Brainerd Council waives assessments for Habitat houses

Lakes Area Habitat For Humanity plans to build two homes in 2023 on Oak Street and First Avenue Northeast in Brainerd.

Council members sit in chambers
Brainerd City Council and staff members discuss matters during their meeting Monday, Aug. 15, 2022.
Theresa Bourke / Brainerd Dispatch

BRAINERD — The Brainerd City Council waived outstanding assessments on three parcels of land to allow Lakes Area Habitat for Humanity to build houses.

The nonprofit’s leaders are interested in acquiring the three tax-forfeited lots to build single-family homes next year.

The City Council’s Personnel and Finance Committee heard about the properties during its meeting Monday, Aug. 15. The first is 1108 Oak St., which is a vacant lot where the county previously demolished a home. There is $4,241.61 in outstanding principal and interest from nuisance assessments on the property for mowing, junk and other citations from 2012-18.

The property also has a $12,000 lien from a grant from the Community Development Block Grant program from 1983, payable only on the transfer of ownership. According to the city’s legal counsel, City Administrator Jennifer Bergman told the committee there is a 15-year statute of limitations on liens against property, so the chances the city would be able to collect on that lien are slim.

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The other two parcels are 504 and 506 First Ave. NE, and they are also vacant lots where the county previously demolished the homes. There is $1,301.38 in outstanding principal and interest from nuisance assessment for mowing, junk and other citations on these properties as well. Habitat for Humanity plans to combine the lots and build one larger single-family home on the two parcels in 2023.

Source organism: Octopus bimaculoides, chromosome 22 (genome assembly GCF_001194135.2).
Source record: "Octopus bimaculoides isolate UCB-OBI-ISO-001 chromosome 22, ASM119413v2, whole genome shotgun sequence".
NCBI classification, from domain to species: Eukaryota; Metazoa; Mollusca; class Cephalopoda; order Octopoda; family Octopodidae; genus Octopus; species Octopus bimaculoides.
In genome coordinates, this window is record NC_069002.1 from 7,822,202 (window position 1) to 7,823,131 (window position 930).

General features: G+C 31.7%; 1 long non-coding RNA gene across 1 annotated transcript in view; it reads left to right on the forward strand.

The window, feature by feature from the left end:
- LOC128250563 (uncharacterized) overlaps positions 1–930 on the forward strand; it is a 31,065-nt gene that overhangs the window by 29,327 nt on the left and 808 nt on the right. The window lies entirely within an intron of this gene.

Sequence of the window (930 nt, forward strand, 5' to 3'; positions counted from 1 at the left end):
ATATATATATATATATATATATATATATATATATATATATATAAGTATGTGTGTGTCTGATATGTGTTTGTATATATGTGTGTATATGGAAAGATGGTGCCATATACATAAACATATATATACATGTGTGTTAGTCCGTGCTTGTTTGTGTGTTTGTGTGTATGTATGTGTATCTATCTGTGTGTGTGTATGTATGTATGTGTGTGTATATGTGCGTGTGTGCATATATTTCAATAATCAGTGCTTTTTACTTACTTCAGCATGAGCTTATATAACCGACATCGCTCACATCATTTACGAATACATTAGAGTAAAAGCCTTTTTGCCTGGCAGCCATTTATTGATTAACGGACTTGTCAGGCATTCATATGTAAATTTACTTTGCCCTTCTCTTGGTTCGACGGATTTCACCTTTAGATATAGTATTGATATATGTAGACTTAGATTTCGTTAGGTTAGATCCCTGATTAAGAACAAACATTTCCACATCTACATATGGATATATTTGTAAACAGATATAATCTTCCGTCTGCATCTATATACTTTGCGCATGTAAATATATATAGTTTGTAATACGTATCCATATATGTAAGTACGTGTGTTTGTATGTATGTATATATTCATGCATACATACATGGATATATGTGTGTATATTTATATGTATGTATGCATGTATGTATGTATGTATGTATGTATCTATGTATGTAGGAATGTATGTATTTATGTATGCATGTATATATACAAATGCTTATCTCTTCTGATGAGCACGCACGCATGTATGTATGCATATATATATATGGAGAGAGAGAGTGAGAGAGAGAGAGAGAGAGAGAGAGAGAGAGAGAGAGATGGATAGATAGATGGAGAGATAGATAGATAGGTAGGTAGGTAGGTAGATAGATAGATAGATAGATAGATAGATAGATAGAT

Kevin Pelkey, executive director of Lakes Area Habitat for Humanity, told the committee Monday the Oak Street property is especially appealing because it is in an area the city is already working to bring affordable housing.

“But I’ve got to tell you, if it has $16-17,000 of assessments on it, it’s not a worthwhile lot for me to acquire,” Pelkey said. “It will just remain vacant for however long, but we’d love the opportunity.”

Pelkey said Habitat for Humanity just approved families to receive houses in 2023, and nearly all of them are Brainerd applicants.

With the council unanimously agreeing to waive the assessments and forgive the lien, the county can convey the lots to the Brainerd Housing and Redevelopment Authority, which can then sell them to Habitat for Humanity at a low cost.

THERESA BOURKE may be reached at or 218-855-5860. Follow her on Twitter at .

Theresa Bourke started working at the Dispatch in July 2018, covering Brainerd city government and area education, including Brainerd Public Schools and Central Lakes College.
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